Calif. Orders Insurers To Cover Speech, Occupational Therapy
On Monday, the California Department of Managed Health Care sent "cease and desist" orders to three prominent insurers that denied coverage for speech and occupational therapy services without determining whether such care was medically necessary, the Sacramento Business Journal reports.
Previously, DMHC sent similar notices to two other insurers that denied members coverage for speech and occupational therapy (Robertson, Sacramento Business Journal, 11/18).
In 2012, DMHC reached a settlement with Kaiser Permanente Foundation Health Plan after receiving complaints from more than 100 policyholders who were denied coverage for the therapies.
In August, UnitedHealthcare announced that it had reached an agreement with DMHC to stop denying coverage of speech therapy services to its members (California Healthline, 8/28).
Details of Cease and Desist Orders
This week, DMHC sent cease and desist orders to:
- Anthem Blue Cross, which received 14 complaints;
- Blue Shield of California, which received 24 complaints; and
- Health Net, which received 41 complaints.
The majority of the complaints previously had been processed through the insurers' grievance procedures and were denied, according to the Sacramento Bee's "Healthy Choices."
DMHC said that all three insurers' policies for speech therapy coverage violated state law.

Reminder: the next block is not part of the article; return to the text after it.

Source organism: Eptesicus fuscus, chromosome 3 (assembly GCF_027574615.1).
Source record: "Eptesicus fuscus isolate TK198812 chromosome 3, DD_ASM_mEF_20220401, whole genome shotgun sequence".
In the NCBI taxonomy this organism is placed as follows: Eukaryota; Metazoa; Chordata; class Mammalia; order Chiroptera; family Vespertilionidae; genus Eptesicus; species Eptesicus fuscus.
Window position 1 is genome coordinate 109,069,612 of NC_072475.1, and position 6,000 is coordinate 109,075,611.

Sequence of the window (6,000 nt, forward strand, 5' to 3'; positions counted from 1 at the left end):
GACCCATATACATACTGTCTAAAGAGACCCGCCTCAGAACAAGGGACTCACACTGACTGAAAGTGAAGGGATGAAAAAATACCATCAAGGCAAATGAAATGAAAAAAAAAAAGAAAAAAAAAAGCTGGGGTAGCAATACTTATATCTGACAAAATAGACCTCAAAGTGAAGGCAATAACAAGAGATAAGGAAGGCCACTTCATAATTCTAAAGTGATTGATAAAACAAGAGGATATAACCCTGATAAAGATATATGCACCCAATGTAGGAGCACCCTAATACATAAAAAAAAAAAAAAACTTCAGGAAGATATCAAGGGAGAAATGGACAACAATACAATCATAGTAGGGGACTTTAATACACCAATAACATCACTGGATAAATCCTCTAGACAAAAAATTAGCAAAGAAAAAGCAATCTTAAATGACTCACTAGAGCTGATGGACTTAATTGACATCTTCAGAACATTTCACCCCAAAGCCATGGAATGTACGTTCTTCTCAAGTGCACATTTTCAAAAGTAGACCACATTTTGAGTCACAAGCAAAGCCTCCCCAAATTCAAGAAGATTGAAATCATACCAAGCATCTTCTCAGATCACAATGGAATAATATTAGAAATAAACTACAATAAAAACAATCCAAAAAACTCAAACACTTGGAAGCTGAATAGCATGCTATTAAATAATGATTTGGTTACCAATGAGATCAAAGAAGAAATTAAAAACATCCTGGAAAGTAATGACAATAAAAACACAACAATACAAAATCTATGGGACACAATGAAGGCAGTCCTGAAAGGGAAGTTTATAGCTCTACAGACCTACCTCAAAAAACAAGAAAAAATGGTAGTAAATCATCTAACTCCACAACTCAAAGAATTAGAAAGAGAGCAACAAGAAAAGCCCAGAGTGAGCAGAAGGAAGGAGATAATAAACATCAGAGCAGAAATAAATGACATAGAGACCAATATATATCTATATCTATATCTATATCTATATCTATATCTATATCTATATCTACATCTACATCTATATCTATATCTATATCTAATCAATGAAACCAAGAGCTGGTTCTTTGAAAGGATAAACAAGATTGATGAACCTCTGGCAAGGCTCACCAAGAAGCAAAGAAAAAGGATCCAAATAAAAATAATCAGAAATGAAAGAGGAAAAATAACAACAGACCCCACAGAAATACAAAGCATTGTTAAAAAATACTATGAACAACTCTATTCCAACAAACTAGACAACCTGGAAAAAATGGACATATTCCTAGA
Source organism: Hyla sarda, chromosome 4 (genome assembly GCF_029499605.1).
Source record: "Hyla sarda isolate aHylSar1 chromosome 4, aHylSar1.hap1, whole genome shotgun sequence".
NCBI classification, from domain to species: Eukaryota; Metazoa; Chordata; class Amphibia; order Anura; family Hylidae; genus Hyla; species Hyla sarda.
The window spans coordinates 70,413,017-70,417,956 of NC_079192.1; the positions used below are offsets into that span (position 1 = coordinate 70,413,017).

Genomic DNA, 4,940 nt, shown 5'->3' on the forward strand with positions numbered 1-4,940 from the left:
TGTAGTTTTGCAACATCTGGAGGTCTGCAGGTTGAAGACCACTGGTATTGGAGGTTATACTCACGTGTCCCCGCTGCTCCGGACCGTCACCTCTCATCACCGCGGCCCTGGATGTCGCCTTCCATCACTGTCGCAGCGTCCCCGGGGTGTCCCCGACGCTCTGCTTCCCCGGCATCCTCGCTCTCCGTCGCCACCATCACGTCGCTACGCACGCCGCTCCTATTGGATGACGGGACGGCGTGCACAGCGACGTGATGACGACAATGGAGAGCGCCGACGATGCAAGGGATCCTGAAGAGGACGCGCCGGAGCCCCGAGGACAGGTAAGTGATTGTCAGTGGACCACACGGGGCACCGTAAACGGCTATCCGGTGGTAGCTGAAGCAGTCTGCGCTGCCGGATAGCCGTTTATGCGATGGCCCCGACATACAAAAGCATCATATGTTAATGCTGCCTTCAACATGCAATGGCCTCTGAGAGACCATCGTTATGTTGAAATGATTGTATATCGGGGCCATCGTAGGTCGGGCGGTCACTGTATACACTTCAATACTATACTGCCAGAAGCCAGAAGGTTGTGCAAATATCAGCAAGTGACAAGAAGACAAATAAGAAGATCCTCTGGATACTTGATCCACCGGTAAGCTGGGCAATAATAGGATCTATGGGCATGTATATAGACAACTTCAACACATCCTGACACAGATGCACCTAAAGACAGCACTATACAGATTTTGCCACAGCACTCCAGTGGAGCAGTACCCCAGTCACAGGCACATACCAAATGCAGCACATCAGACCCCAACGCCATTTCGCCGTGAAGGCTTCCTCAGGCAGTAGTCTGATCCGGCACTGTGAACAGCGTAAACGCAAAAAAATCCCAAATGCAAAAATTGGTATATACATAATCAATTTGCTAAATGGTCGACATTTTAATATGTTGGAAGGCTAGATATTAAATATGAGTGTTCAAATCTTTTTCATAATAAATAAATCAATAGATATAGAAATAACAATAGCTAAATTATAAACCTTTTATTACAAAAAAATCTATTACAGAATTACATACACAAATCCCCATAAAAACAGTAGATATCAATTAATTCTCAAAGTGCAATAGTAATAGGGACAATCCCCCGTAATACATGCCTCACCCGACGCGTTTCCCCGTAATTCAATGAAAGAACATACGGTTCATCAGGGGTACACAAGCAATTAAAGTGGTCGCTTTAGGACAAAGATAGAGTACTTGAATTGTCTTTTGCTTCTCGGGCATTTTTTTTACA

In addition, Health Net was fined $300,000 for repeatedly listing requests for speech and occupational therapy services as coverage issues, rather than medical necessities. The delays resulted in some policyholders having to wait more than 80 days to receive care (Craft, "Healthy Choices," Sacramento Bee, 11/18).
All three insurers said they are reviewing the orders and considering how to move forward (Sacramento Business Journal, 11/18).
DMHC spokesperson Marta Green said the insurers could choose to appeal the orders, in which case hearings would be held by the state Office of Administrative Law. If their cases were rejected, the insurers would have to reimburse policyholders for the cost of speech therapy, Green said ("Healthy Choices," Sacramento Bee, 11/18).
Patient Advocate's Response
Beth Capell, a policy consultant at Health Access, said, "These types of therapy are very important for kids in terms of their development," adding that the group is "pleased the state is moving forward to require that children get access to care" (Terhune, Los Angeles Times, 11/18).This is part of the California Healthline Daily Edition, a summary of health policy coverage from major news organizations. Sign up for an email subscription.